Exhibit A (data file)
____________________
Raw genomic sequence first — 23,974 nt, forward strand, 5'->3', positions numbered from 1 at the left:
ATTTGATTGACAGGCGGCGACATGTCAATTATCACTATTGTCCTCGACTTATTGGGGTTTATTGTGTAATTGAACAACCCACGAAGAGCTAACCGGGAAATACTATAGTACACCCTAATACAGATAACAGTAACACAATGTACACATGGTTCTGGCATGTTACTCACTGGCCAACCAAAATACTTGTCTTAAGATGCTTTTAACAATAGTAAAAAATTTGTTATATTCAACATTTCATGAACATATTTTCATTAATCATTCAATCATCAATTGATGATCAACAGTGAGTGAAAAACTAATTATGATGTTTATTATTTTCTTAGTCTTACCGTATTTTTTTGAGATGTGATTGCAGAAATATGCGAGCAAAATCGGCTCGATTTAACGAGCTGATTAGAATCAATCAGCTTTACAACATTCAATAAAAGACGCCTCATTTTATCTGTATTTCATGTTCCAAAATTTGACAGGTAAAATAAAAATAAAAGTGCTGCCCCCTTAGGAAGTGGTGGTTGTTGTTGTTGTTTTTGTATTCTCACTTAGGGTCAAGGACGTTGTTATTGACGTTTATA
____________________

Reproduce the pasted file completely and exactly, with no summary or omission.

Raw genomic sequence first — 23,974 nt, forward strand, 5'->3', positions numbered from 1 at the left:
ATTTGATTGACAGGCGGCGACATGTCAATTATCACTATTGTCCTCGACTTATTGGGGTTTATTGTGTAATTGAACAACCCACGAAGAGCTAACCGGGAAATACTATAGTACACCCTAATACAGATAACAGTAACACAATGTACACATGGTTCTGGCATGTTACTCACTGGCCAACCAAAATACTTGTCTTAAGATGCTTTTAACAATAGTAAAAAATTTGTTATATTCAACATTTCATGAACATATTTTCATTAATCATTCAATCATCAATTGATGATCAACAGTGAGTGAAAAACTAATTATGATGTTTATTATTTTCTTAGTCTTACCGTATTTTTTTGAGATGTGATTGCAGAAATATGCGAGCAAAATCGGCTCGATTTAACGAGCTGATTAGAATCAATCAGCTTTACAACATTCAATAAAAGACGCCTCATTTTATCTGTATTTCATGTTCCAAAATTTGACAGGTAAAATAAAAATAAAAGTGCTGCCCCCTTAGGAAGTGGTGGTTGTTGTTGTTGTTTTTGTATTCTCACTTAGGGTCAAGGACGTTGTTATTGACGTTTATA